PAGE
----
AV Motivates Students on Year-round School Calendar
Jul 2, 2008 12:00 PM, By Linda Seid Frembes
Now that it's July, there is no doubt that summer has arrived. Thoughts of school are far behind most teachers and students; but for a select group, the change in temperature doesn't mean time off from the classroom. According to the National Association for Year-Round Education (NAYRE), nearly 400 school districts in 44 states ran on a year-round program during the 2006-2007 school year.
Rather than having two semester blocks with breaks during the holidays and over the summer, schools on a year-round calendar focus on continuous learning. According to NAYRE, that translates into shorter and more frequent breaks to minimize what educators call "learning loss" that occurs over a long period out of the classroom.
The challenge for educators is to keep kids interested in learning, with an approach similar to a marathon rather than a sprint. To that end, schools turn to AV technology to help inspire and foster creativity. "Students are much more engaged when technology is involved. It is much more exciting when I can enhance or enrich a lesson with a video than just reading a book or talking about a subject," says Chance Hastings, a second-grade teacher in Castle Rock, Colo. Hastings teaches at one of the 23 Douglas County elementary schools that operate on a year-round calendar. "Students can also explore a wider knowledge base with a video as opposed to being limited to what I know about a topic. They also take much more ownership in their learning when they make a digital project."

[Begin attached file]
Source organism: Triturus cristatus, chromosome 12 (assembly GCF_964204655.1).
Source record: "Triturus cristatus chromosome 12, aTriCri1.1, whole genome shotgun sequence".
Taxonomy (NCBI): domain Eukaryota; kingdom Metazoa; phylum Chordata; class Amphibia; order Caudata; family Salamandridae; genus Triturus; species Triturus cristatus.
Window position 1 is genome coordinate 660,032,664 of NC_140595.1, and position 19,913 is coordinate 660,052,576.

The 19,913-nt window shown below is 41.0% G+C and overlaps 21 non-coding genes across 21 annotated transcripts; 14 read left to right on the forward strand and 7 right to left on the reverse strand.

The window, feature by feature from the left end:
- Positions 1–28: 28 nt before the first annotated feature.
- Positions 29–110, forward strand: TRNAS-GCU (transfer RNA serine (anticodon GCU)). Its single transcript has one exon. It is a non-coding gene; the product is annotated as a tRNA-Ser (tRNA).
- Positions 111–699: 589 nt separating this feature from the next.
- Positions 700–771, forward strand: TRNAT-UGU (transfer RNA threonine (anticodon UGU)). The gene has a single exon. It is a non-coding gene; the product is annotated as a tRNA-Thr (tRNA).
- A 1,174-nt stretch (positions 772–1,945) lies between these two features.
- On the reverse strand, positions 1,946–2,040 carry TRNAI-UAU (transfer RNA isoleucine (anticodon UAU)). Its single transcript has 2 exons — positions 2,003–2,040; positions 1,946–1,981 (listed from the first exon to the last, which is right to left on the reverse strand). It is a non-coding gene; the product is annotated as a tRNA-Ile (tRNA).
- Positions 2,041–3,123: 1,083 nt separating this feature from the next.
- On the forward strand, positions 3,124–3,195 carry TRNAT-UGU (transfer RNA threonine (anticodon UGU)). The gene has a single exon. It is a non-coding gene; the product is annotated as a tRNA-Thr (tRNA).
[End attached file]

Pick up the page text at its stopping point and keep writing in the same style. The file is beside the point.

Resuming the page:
Douglas County is the third-largest school district in Colorado, and according to the school district's website, it is one of the highest performing in the state. Hastings' classroom includes a technology cart with an Apple MacBook computer, Logitech R-10 loudspeakers, a Epson Power Life 83+ LCD projector, an AverMedia Technologies AverVision 300AFP portable digital document, a video iPod with speaker dock, and a Nikon CoolPix.L11 digital camera.
In addition to United Streaming by Discovery Education , Hastings uses Apple's iLife software to construct projects for her classroom. "I record the class singing in Garage Band, or a script I have written over content in Garage Band, export it to iTunes, pull it into iMovie, and match it up with pictures my students have made in Kid Pix or video I have edited from United Streaming. I have also imported Comic Life into iDVD to enrich projects," she says. "I like how user-friendly United Streaming is and how quickly I can search for content by grade level."
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